Protection of Interests of Minorities

Published On: 5th February, 2024

Authored By: Tejas B
BMS College of Law


This article aims to explore the constitutional provisions in India for the protection of minority interests by analyzing relevant court cases and discussing the scope of minority protection in the country. The Indian Constitution includes fundamental rights and directive principles of state policy for minorities as well as established institutions such as the National Commission for Minorities. This article highlights the ongoing commitment to inclusivity and pluralism. Despite constitutional guarantees, challenges persist, necessitating a comprehensive approach to address issues such as communal tension and socio-economic disparities. As India navigates its path towards progress, the protection of minority interests remains a crucial facet of its commitment to unity in diversity.


  • Any group of Indian citizens living in any region and possessing a unique language, script, or culture is entitled, under Article 23[1], “to conserve the same.” Thus, a portion of the population’s language, script, or culture is safeguarded by this constitutional clause. To invoke Article 29[1], all that is essential is that a section of the citizens, residing in India should have a distinct language, script, or culture of its own. If so, they will have the right “to conserve the same”.[1]
  • Despite mentioning minorities’ interests in the article’s marginal note, Article 29[1] does not refer to religion.[2]
  • According to Article 29[2], admission is not to be denied to any citizen into an educational institution maintained by the state, or receiving aid out of the state funds, solely based on caste, religion, race, or any of them. This provision guarantees the rights of a citizen as an individual irrespective of the community to which he belongs.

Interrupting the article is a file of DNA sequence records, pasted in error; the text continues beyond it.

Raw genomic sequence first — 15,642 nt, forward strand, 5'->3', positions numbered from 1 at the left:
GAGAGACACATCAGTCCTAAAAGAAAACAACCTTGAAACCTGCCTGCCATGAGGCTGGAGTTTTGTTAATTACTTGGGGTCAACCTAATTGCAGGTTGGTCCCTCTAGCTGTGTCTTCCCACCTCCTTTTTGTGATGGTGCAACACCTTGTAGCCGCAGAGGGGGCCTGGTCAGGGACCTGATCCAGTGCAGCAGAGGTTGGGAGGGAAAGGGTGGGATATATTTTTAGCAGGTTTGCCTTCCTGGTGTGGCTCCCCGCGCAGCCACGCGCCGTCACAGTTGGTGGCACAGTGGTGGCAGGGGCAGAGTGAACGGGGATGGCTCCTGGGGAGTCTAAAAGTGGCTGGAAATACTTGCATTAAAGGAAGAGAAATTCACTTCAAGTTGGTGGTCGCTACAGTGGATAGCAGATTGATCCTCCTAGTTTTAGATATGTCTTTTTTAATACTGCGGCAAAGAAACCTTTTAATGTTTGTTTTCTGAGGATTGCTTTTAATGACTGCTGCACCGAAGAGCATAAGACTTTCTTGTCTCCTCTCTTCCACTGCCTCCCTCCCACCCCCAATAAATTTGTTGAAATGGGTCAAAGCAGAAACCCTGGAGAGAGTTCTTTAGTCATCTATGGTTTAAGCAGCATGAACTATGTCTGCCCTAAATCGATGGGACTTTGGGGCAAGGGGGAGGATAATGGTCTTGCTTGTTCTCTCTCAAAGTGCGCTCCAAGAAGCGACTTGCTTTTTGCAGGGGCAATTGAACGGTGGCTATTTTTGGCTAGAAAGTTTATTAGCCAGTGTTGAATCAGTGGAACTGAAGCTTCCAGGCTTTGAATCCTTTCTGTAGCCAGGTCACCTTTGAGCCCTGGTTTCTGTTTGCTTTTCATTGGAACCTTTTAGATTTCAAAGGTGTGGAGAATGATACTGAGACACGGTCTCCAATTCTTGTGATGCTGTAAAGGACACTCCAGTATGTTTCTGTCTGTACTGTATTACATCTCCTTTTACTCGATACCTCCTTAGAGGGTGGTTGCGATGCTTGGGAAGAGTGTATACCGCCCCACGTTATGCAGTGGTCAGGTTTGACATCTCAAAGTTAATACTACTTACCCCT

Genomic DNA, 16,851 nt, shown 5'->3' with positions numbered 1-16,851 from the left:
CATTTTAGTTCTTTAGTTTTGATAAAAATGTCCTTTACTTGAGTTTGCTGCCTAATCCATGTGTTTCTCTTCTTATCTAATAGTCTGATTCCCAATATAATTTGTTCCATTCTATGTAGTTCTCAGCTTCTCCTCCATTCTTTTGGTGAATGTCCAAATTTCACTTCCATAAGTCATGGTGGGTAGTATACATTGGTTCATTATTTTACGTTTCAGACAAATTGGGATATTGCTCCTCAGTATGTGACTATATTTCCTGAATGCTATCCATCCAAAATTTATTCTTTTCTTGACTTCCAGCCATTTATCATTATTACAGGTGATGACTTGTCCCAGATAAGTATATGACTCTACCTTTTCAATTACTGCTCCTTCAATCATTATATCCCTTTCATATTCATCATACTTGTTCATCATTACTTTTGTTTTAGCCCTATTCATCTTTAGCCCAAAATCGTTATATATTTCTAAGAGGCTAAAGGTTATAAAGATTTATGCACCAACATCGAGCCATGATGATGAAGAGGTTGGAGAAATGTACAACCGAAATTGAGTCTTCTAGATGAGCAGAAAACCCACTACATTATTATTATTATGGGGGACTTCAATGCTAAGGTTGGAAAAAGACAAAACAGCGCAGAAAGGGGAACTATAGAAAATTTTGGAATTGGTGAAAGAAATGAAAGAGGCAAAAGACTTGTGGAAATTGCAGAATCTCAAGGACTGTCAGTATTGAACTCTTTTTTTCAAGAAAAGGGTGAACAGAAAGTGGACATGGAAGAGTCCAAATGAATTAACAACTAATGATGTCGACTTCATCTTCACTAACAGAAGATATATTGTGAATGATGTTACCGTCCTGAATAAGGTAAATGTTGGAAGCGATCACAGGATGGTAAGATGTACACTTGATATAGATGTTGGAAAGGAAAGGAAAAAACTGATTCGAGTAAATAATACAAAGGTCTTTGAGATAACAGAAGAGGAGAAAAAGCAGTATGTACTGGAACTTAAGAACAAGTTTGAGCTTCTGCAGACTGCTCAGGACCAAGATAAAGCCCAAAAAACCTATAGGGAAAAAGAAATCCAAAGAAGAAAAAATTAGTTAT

• By section 123[3] of the Representation of the People Act, 1951, an appeal by a candidate to vote, or refrain from voting, for a person on the ground of language is made a corrupt practice. In Jagdev Singh v Pratap Singh[3], the Supreme Court has emphasized that this clause must be read subject to Article 29[1], for it could not be construed to trespass upon the Fundamental Right in question.
  • The right “to agitate for the protection of the language” is contained in Article 29[1]. Making promises by a candidate to work for the conservation of the electorate’s language does not amount to a corrupt practice. This Article is not subject to any reasonable restrictions. The right conferred upon the citizens to conserve their language, etc. is made absolute by the Constitution.


  • The benefit of this Article is not confined to minority groups but extends to all citizens whether belonging to majority or minority groups in the matter of admission to the educational institutions maintained or aided by the state. This article is broad and unified. It confers a special right on all citizens for admission into the state-maintained or aided educational institution.
  • To enforce the restrictions laid down in Article 29[2], a High Court can issue a writ under Article 226 even against a private institution receiving aid from the state cannot discriminate on the grounds of religion, caste, etc.[4]
  • However Article 29[2] does not create an absolute right for citizens to be admitted into any educational institution maintained by the state or receiving aid out of state funds in that it does not “only” also suggest that if it is found that the denial of admission by any educational institution maintained by the state or receiving aid out of State funds is not merely on any of the prohibited grounds but also on some additional grounds, not being irrelevant or fanciful, the mandate of clause[2] of this Article is not violated.[5]